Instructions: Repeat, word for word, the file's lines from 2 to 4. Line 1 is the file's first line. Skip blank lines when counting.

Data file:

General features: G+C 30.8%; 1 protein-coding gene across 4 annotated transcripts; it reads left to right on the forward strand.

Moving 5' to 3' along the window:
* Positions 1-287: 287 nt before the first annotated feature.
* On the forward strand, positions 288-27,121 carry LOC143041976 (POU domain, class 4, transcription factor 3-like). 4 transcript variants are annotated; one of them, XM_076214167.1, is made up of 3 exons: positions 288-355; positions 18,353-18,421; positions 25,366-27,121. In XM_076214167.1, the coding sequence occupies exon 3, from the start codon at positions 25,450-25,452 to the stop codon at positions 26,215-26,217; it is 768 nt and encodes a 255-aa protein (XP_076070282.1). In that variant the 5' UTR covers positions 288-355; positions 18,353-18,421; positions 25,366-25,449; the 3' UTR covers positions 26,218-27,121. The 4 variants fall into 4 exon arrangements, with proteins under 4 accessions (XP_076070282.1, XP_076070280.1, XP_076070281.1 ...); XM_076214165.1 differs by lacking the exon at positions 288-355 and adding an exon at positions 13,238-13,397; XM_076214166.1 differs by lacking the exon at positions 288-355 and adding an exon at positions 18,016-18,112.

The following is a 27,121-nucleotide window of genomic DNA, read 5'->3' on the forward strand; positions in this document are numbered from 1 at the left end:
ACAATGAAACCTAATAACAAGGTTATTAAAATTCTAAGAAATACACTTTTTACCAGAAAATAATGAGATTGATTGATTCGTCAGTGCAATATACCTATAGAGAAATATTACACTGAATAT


Moving 5' to 3' along the window:
* Positions 1-287: 287 nt before the first annotated feature.
* On the forward strand, positions 288-27,121 carry LOC143041976 (POU domain, class 4, transcription factor 3-like). 4 transcript variants are annotated; one of them, XM_076214167.1, is made up of 3 exons: positions 288-355; positions 18,353-18,421; positions 25,366-27,121. In XM_076214167.1, the coding sequence occupies exon 3, from the start codon at positions 25,450-25,452 to the stop codon at positions 26,215-26,217; it is 768 nt and encodes a 255-aa protein (XP_076070282.1). In that variant the 5' UTR covers positions 288-355; positions 18,353-18,421; positions 25,366-25,449; the 3' UTR covers positions 26,218-27,121. The 4 variants fall into 4 exon arrangements, with proteins under 4 accessions (XP_076070282.1, XP_076070280.1, XP_076070281.1 ...); XM_076214165.1 differs by lacking the exon at positions 288-355 and adding an exon at positions 13,238-13,397; XM_076214166.1 differs by lacking the exon at positions 288-355 and adding an exon at positions 18,016-18,112.